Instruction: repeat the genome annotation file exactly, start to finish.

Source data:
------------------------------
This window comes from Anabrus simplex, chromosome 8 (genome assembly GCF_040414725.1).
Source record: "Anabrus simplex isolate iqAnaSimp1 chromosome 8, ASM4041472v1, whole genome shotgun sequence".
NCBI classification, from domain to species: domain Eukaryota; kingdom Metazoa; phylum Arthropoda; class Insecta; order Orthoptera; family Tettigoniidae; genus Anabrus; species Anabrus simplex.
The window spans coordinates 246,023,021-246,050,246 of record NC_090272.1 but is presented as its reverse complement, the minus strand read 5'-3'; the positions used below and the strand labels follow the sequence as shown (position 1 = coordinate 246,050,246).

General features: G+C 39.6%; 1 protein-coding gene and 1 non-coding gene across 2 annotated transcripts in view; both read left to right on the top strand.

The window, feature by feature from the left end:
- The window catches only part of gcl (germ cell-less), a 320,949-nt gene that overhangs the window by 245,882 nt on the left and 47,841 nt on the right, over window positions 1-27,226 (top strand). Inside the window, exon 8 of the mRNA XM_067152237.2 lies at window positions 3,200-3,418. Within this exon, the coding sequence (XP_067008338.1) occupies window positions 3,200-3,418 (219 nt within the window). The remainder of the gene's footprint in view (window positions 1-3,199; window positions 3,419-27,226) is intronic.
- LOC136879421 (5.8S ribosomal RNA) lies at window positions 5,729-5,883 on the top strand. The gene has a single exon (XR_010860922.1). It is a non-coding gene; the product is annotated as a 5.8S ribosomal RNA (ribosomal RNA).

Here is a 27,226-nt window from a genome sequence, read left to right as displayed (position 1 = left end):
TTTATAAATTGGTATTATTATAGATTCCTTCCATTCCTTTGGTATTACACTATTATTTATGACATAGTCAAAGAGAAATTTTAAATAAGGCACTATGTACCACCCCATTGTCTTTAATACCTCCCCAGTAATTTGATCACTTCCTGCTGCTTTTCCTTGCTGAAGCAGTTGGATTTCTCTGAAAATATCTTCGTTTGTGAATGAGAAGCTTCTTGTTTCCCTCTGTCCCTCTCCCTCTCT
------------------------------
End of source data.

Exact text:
This window comes from Anabrus simplex, chromosome 8 (genome assembly GCF_040414725.1).
Source record: "Anabrus simplex isolate iqAnaSimp1 chromosome 8, ASM4041472v1, whole genome shotgun sequence".
NCBI classification, from domain to species: domain Eukaryota; kingdom Metazoa; phylum Arthropoda; class Insecta; order Orthoptera; family Tettigoniidae; genus Anabrus; species Anabrus simplex.
The window spans coordinates 246,023,021-246,050,246 of record NC_090272.1 but is presented as its reverse complement, the minus strand read 5'-3'; the positions used below and the strand labels follow the sequence as shown (position 1 = coordinate 246,050,246).

General features: G+C 39.6%; 1 protein-coding gene and 1 non-coding gene across 2 annotated transcripts in view; both read left to right on the top strand.

The window, feature by feature from the left end:
- The window catches only part of gcl (germ cell-less), a 320,949-nt gene that overhangs the window by 245,882 nt on the left and 47,841 nt on the right, over window positions 1-27,226 (top strand). Inside the window, exon 8 of the mRNA XM_067152237.2 lies at window positions 3,200-3,418. Within this exon, the coding sequence (XP_067008338.1) occupies window positions 3,200-3,418 (219 nt within the window). The remainder of the gene's footprint in view (window positions 1-3,199; window positions 3,419-27,226) is intronic.
- LOC136879421 (5.8S ribosomal RNA) lies at window positions 5,729-5,883 on the top strand. The gene has a single exon (XR_010860922.1). It is a non-coding gene; the product is annotated as a 5.8S ribosomal RNA (ribosomal RNA).

Here is a 27,226-nt window from a genome sequence, read left to right as displayed (position 1 = left end):
TTTATAAATTGGTATTATTATAGATTCCTTCCATTCCTTTGGTATTACACTATTATTTATGACATAGTCAAAGAGAAATTTTAAATAAGGCACTATGTACCACCCCATTGTCTTTAATACCTCCCCAGTAATTTGATCACTTCCTGCTGCTTTTCCTTGCTGAAGCAGTTGGATTTCTCTGAAAATATCTTCGTTTGTGAATGAGAAGCTTCTTGTTTCCCTCTGTCCCTCTCCCTCTCT